The event itself was spectacularly put together by the Directions people. Everything was very organized and well put together. Having been to Directions since 2006, every Directions I attended since had been better than the previous. There were always incredible key takes aways and new friendships that are made.

However, this year I felt something missing. In particular, the energy level to be low. The problem wasn’t the event itself, rather, it was the attendees lacked enthusiasm and energy. In addition, I significantly noticed a lot of partners that I’d use to see (even until last year) did not come to this year’s event.

There are a number of theroies on why I think the energy level is low:

  • The presenters from Europe speak and present with no emotions, like robots. If there’s a competition for monotone speak, the European presenters would be clear winners, no doubt. 
  • There was a couple of presentations that I would like to call the “Doom and Gloom”. Basically, we have to significantly change our business model to be volume based seller. 
  • RTC. Apparently, many partners are still struggling with this.

Demos Dynamics NAV 7 (Navision 7.0)
Looking at Dynamics NAV 7, Microsoft really made significant improvements in usuability, development environment, performance, etc. etc. They’ve addressed everything (and I do mean everything) that I thought was a problem with Dynamics NAV 2009. It’s really a product that everyone can really be excited about.

The reason I can’t blog much about Dynamcis NAV 7 is because as a Dynamics NAV MVP, I’m under the NDA. And since Dan Brown mentioned that everything we saw in Dynamics NAV 7 is not to be made public in the beginning of the event, I have to follow it. Fortunately, not everyone in the conference cares about what they signed, so you can find a lot more about Dynamics NAV 7 if you did a Google search.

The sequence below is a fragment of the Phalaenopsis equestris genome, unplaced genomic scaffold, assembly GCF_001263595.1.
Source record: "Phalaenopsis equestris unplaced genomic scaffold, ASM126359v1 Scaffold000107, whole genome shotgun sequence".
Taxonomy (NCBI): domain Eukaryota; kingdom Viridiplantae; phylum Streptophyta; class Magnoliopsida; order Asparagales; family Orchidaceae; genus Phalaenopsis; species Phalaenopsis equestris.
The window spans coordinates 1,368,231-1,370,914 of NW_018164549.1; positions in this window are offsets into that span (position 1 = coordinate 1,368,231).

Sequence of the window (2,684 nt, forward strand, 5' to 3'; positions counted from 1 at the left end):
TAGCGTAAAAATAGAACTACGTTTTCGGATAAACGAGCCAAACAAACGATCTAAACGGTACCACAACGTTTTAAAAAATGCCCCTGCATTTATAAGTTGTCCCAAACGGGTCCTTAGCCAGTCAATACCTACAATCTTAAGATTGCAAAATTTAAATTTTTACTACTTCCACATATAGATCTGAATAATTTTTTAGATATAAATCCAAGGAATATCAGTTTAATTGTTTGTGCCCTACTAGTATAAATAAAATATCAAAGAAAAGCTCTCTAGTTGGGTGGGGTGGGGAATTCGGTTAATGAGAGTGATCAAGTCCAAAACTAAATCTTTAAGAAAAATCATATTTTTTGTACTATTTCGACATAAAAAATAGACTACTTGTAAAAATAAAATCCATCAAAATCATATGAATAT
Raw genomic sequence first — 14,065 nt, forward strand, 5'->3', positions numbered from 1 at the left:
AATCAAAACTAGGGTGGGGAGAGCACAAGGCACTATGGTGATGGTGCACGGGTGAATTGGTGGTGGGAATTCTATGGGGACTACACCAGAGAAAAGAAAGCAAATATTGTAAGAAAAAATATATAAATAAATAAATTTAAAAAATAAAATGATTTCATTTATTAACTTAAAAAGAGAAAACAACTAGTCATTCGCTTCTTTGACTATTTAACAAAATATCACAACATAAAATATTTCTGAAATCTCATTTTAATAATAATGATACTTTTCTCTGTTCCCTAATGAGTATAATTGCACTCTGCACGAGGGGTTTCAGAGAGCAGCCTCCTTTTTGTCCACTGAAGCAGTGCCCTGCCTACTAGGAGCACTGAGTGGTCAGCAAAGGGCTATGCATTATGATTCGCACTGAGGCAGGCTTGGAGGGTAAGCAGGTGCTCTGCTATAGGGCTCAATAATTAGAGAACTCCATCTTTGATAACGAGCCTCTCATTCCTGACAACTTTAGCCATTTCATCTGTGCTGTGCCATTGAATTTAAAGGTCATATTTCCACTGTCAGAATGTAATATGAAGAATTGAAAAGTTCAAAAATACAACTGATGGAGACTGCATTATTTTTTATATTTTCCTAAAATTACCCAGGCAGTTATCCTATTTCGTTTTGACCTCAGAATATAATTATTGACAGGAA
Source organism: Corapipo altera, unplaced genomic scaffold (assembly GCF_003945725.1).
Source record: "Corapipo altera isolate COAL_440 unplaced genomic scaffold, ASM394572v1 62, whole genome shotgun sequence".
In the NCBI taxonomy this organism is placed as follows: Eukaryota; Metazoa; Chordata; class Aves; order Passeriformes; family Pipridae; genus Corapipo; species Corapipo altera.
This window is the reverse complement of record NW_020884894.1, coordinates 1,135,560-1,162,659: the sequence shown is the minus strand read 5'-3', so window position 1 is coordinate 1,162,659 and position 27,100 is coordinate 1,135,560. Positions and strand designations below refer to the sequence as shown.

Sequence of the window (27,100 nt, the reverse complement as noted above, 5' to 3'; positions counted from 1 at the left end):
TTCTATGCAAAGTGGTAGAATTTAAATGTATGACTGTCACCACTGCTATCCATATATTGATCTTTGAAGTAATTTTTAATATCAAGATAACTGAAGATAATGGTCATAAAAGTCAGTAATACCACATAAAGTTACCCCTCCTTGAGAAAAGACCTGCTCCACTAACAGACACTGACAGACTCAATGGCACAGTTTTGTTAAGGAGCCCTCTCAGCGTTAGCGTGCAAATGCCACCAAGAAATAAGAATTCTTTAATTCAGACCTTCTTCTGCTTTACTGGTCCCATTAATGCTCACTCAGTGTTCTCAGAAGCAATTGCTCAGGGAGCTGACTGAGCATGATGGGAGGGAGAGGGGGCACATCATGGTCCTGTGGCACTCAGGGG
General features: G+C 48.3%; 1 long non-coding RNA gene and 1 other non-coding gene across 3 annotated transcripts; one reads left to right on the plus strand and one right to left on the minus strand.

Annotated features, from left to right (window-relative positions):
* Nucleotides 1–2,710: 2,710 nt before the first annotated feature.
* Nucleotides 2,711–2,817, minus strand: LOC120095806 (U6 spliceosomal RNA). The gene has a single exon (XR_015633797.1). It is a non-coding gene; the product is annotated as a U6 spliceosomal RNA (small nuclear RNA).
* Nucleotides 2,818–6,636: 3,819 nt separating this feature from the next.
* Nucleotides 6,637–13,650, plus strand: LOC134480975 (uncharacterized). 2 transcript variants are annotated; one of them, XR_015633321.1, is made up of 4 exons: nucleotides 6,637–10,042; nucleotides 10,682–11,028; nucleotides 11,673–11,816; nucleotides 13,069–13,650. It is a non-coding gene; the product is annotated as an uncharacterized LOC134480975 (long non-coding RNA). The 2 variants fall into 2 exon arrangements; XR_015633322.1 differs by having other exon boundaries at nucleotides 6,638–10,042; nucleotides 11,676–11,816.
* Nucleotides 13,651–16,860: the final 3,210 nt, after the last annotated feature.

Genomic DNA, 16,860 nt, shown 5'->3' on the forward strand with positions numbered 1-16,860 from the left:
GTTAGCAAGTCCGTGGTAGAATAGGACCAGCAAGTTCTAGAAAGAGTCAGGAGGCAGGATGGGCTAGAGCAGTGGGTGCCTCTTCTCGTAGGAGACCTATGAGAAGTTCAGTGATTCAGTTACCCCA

One thing I found strange on this event was how Microsoft showing off freely how Dynamics NAV 7 looks and works, even though the product release date is scheduled for Q3/Q4 2012. I can tell you also that Dynamics NAV 7 that I saw in the MVP program is different than the Dynamics NAV 7 they showed at Directions.

Within one year, anything and/or everything can change. After seeing Dynamics NAV 7 in its current form, and knowing people and rumors will start of fly about Dynamics NAV 7, I really hope Microsoft can release it sooner than later.

Key Take Away
Microsoft has moved to the cloud. Dynamics NAV is moving to the cloud. From the sessions in “Doom and Gloom” series, the message was clear: “Move to the Cloud or DIE!”

Yeah… They were fun sessions to attend…